The November jobs report is the most important piece of data scheduled for release next week as it will undoubtedly help shape the Federal Reserve’s monetary policy heading into the new year.

Another surprise to the upside similar to October’s employment data, when 204,000 jobs were created, far more than analysts had predicted, could sway the Fed to begin tapering its monthly bond purchases at its December meeting.

The November jobs report is out Friday. Analysts are predicting a gain of about 180,000 jobs, probably not enough to stir the Fed toward moving sooner rather than later.

If the numbers come in below 200,000, the Fed is likely to hold off on tapering until March, as many analysts have predicted. The Fed will hold its next two-day meeting on Dec. 17 and 18.

Since late summer, when economic data turned decidedly mixed, the Fed has veered away from a decision to begin scaling back its easy-money policies. Slowdowns in two key sectors – housing and labor – contributed to the central bank’s move away from tapering in September.

Monthly automobile sales are out on Tuesday. Despite the difficult job market and stubbornly high unemployment rate – 7.3% in October – car sales have surged in recent months. Analysts believe the buying spree continued in November with sales rising 4% to 5% from a month earlier.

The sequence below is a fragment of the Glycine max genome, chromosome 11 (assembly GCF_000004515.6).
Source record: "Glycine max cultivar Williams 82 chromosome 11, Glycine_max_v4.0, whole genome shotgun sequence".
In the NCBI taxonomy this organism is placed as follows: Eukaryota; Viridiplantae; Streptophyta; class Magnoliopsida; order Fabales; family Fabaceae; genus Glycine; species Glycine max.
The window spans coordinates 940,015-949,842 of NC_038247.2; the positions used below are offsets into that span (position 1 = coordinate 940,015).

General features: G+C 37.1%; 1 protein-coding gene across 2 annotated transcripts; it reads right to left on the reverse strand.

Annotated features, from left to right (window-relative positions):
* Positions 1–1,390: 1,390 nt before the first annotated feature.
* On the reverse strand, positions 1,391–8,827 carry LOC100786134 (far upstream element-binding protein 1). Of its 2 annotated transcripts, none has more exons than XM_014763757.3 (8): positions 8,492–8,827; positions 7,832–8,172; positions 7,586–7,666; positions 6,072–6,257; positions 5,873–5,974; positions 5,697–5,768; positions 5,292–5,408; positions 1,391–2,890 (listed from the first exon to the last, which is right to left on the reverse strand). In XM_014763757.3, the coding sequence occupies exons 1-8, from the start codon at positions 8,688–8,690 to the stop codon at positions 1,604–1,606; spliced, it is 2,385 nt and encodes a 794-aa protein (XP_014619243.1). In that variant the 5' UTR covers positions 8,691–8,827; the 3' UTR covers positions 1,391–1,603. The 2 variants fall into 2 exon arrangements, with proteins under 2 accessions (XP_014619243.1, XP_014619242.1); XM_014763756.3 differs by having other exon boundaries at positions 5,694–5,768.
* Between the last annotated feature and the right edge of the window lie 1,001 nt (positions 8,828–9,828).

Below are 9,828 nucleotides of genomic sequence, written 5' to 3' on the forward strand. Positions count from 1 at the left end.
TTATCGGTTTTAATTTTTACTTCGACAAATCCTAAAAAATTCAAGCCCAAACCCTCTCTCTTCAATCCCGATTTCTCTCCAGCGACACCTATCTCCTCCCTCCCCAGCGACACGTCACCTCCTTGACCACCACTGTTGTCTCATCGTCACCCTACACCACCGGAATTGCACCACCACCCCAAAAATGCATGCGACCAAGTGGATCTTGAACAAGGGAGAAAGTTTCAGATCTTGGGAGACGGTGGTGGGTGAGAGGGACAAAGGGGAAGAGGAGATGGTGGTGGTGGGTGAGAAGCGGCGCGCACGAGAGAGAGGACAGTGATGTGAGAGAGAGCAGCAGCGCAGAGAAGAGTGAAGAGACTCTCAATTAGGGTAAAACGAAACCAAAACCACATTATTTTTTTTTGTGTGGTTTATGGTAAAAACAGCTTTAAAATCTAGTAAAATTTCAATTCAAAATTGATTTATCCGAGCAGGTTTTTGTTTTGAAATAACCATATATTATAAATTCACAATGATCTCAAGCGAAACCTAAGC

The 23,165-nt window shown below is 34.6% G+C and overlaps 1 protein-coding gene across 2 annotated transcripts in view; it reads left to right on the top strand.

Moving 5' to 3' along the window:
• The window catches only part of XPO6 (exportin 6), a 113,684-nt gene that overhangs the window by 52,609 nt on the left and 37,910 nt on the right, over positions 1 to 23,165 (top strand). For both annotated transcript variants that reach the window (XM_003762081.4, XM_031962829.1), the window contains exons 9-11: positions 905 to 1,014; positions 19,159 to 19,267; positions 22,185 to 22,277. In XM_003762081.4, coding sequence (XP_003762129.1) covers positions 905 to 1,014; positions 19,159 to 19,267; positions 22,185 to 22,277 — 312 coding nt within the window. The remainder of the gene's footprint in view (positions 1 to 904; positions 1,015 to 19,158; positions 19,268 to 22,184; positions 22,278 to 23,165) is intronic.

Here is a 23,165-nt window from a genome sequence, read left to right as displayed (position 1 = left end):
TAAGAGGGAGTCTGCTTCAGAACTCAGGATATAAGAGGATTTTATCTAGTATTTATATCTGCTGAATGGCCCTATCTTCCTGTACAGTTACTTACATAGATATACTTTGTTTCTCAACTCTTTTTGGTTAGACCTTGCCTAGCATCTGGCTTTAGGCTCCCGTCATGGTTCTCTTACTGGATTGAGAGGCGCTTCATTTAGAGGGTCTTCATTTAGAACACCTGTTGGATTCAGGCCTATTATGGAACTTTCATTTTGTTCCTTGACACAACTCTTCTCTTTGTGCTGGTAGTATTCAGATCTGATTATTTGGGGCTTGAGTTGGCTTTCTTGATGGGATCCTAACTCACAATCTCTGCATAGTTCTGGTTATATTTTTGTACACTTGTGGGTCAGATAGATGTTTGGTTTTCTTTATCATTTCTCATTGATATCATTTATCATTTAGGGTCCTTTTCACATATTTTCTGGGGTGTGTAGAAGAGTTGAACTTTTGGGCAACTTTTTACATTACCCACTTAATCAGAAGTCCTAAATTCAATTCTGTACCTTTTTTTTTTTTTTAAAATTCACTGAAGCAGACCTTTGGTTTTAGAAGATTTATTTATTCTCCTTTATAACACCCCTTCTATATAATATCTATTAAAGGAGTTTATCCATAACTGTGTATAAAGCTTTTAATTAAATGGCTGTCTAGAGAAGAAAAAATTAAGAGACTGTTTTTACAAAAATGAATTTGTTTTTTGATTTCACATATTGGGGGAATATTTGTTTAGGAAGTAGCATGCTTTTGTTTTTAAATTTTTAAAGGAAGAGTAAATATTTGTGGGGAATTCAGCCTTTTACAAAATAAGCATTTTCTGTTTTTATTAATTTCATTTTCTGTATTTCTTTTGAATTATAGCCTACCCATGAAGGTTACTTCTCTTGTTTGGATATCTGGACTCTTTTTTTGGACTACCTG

A report on new home sales is due out on Wednesday. The data provide insight into two key sectors, housing and construction. If new home sales are up, it provides a boost to the construction sector, which subsequently gives a lift the overall labor market.

GDP, or gross domestic product, data are out Thursday and that information could also contribute to the Fed’s decision on when and how to start moving away from its stimulus programs.

A couple of manufacturing indexes will be released next week: One from Markit and one from the Institute for Supply Management are both due out Monday. Both indexes gauge activity in the important manufacturing sector.

On Friday the University of Michigan’s report on consumer sentiment is due, another piece of data that could help retailers predict how sales might play out during the all-important holiday season, which kicked off on Black Friday.

 

 

 

 

 

 

Follow Dunstan Prial on Twitter @DunstanPrial